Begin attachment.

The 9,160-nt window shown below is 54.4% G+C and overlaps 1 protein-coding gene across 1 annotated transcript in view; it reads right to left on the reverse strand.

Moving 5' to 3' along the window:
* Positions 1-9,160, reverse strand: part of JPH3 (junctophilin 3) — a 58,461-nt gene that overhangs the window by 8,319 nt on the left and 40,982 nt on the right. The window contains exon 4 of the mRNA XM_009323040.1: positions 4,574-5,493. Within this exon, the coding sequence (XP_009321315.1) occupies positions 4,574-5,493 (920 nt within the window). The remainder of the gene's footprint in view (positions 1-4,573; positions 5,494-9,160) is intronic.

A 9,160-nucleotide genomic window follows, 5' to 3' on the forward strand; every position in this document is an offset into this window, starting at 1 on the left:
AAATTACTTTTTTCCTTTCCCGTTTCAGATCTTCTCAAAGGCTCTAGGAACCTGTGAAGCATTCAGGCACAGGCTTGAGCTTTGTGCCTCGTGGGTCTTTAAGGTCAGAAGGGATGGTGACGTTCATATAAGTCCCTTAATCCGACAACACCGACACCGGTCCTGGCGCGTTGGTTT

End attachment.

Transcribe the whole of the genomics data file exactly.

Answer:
The 9,160-nt window shown below is 54.4% G+C and overlaps 1 protein-coding gene across 1 annotated transcript in view; it reads right to left on the reverse strand.

Moving 5' to 3' along the window:
* Positions 1-9,160, reverse strand: part of JPH3 (junctophilin 3) — a 58,461-nt gene that overhangs the window by 8,319 nt on the left and 40,982 nt on the right. The window contains exon 4 of the mRNA XM_009323040.1: positions 4,574-5,493. Within this exon, the coding sequence (XP_009321315.1) occupies positions 4,574-5,493 (920 nt within the window). The remainder of the gene's footprint in view (positions 1-4,573; positions 5,494-9,160) is intronic.

A 9,160-nucleotide genomic window follows, 5' to 3' on the forward strand; every position in this document is an offset into this window, starting at 1 on the left:
AAATTACTTTTTTCCTTTCCCGTTTCAGATCTTCTCAAAGGCTCTAGGAACCTGTGAAGCATTCAGGCACAGGCTTGAGCTTTGTGCCTCGTGGGTCTTTAAGGTCAGAAGGGATGGTGACGTTCATATAAGTCCCTTAATCCGACAACACCGACACCGGTCCTGGCGCGTTGGTTT